Working with London schools and colleges is one way to appreciate this city’s diversity.
While preparing Exposure’s latest podcast on gender and feminism, participants talked about their family lives, and inevitably got onto discussing how culture and upbringing affects your views of a woman’s role in the world.
It made for an interesting debate: we had one young person who’d grown up in Iraq and Sweden, another raised in Zambia by his grandmother, two with an Asian parent, one Jamaica-born Christian, one daughter of a Rastafarian, another whose dad was Algerian. Continue reading “Talking it out”→
One of the social media groups I use is for freelance women journalists. For all Facebook’s flaws, the group is brilliant: like an open-plan office with none of the irritations and all the companionship of 4000+ colleagues who’ll always deliver on requests for advice, feedback, sympathy, or last-minute contacts. Those shout-outs for contacts appear every day. “Looking for local post offices that still have a resident cat”, writes one. “Does anyone know a media-friendly volcanologist?” “I’m looking for a woman aged 30+ who showers at least twice a day. The more the better.” (These were all real requests. They all got multiple responses.) Continue reading “Cats and volcanologists”→
If it’s easy to start blogging these days, it’s even easier to stop. Or at least to pause.
So many reasons: not enough time (I’ll do it when that deadline is over); other priorities (I need to focus my attention/writing brain on something else right now); perfectionism (there’s no point in posting something mediocre); lack of fresh ideas (there’s nothing exciting me to write at the moment); unconvinced of the payback (it won’t make any difference if I wait a bit longer). Continue reading “Blogger’s guilt”→
Four years ago, I spent a Friday night travelling up and down the Northern Line, filming people trying to talk to strangers on the Tube.
The gathering was organised by Barbara, the sister of a Portuguese friend. Tired of Londoners burying themselves in their phones and ignoring each other, she wanted to create an offline space where people would have real-life conversations. The Tube party was a starting point; I didn’t quite get how her venture, Offline London, would work in practice or who might pay for it. But I liked the concept, liked the people, and thought filming might be fun. (It was. We were buzzing for hours afterwards.)
Last week we wrapped up a short project at the Compton School in Barnet, north London, just in time for International Women’s Day. Our group was smaller than usual, but super organised and very capable. Their final piece explored political representation, the pay gap, reproductive rights and period poverty.
Exposure has been producing these type of group projects (known as Exposure Asks) for several years, working with dozens of young people and covering anything from exam stress to modern slavery.
This post was originally published on InsightShare’s blog. For more on their participatory video work see insightshare.org, or read my reactions to their participatory video training back in 2013 here.
Laptops banned. No notebooks allowed. For those of us who like to write everything down, the instructions for the latest InsightShare course on Participatory Video for Most Significant Change were a bit daunting. How would I remember it all?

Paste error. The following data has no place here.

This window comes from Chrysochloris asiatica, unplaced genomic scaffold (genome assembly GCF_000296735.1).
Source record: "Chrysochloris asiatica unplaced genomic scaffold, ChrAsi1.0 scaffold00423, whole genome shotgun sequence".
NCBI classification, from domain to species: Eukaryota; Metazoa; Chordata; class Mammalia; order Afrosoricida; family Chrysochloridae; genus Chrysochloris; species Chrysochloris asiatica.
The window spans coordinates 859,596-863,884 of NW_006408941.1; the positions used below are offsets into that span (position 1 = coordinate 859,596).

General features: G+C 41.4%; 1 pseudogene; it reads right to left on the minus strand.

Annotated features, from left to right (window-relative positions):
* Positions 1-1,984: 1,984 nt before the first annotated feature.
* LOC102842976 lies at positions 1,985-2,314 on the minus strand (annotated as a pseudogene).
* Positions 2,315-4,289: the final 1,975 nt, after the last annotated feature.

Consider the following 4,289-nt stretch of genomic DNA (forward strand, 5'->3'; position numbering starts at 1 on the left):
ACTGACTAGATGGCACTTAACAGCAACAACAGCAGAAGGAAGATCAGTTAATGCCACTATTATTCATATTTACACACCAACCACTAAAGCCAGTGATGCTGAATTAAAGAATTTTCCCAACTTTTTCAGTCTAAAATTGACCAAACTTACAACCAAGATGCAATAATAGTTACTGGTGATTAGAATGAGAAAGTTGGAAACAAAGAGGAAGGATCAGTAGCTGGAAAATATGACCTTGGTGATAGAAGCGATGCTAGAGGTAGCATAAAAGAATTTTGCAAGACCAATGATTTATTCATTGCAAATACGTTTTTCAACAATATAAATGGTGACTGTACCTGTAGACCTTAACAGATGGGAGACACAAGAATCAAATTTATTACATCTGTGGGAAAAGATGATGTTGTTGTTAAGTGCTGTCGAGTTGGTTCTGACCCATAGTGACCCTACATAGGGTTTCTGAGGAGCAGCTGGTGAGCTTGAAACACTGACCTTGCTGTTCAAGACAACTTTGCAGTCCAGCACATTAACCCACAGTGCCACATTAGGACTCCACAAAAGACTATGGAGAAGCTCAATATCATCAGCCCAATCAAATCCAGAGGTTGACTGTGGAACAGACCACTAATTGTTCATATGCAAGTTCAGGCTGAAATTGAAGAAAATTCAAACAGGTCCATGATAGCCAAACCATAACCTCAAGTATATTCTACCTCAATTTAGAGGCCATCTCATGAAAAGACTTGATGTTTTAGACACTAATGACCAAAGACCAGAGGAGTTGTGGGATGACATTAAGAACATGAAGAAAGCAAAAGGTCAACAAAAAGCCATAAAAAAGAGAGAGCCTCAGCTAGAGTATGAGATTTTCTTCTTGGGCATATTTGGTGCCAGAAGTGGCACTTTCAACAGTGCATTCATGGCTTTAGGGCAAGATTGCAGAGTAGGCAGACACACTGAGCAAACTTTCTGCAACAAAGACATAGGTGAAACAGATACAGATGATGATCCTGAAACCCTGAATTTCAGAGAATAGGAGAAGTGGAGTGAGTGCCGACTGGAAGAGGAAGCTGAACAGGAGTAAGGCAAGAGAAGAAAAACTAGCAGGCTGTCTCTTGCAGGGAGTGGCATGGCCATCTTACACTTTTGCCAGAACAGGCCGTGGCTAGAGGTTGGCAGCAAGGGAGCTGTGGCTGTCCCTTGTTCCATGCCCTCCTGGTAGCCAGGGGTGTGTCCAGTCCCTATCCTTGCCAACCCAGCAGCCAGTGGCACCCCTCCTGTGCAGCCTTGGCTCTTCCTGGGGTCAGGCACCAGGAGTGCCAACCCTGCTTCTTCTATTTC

Fortunately, visualisation (lots of drawing, arranging of keywords and mind maps) and experiential learning (going through the process ourselves as participants) helps it stick. Here’s what I learned:
1. “Most Significant Change” sounds a bit fluffy, but it’s actually a recognised evaluation technique.
This year at Exposure we’ve been running a new project known as ‘I’m Inspired’ that gives young people the chance to find and interview a professional in their local area about their work.
The project has involved bringing teenagers and students — some shy, some not so shy — to radio stations, open-plan corporate offices, theatres, newsrooms, and community centres around north London.
Many of our interviewees, especially in the creative sectors, downplayed the importance of qualifications. It’s more about your portfolio than any certificates you’ve got, said a graphic designer. We don’t require qualifications to work here, just drive and initiative, said a radio producer. I’d hire someone with experience and the right attitude over someone else with a three-year degree, said a news editor. Continue reading ““People can always say no” and other careers advice”→
My reflections on leading a project for participatory video specialists InsightShare. This post originally appeared on InsightShare’s blog.
Pedicures for homeless guests. Creative writing or cooking courses. More quiet zones to relax in. These were some of the suggestions that emerged after we screened ‘The Place To Be’, a film made by guests at St. Cuthbert’s Day Centre.
St. Cuthbert’s, a drop-in centre for vulnerable people near Earl’s Court in west London, is already pretty special, according to its visitors. As one of them said: “The staff come and say ‘Good morning, how are you?’. You don’t always get that — in some centres, you just sit down and nobody wants to know.” Another said he walks a long way to St. Cuthbert’s every week, even though other places are more convenient: “People here accept me as I am… they never make you feel less important than others.”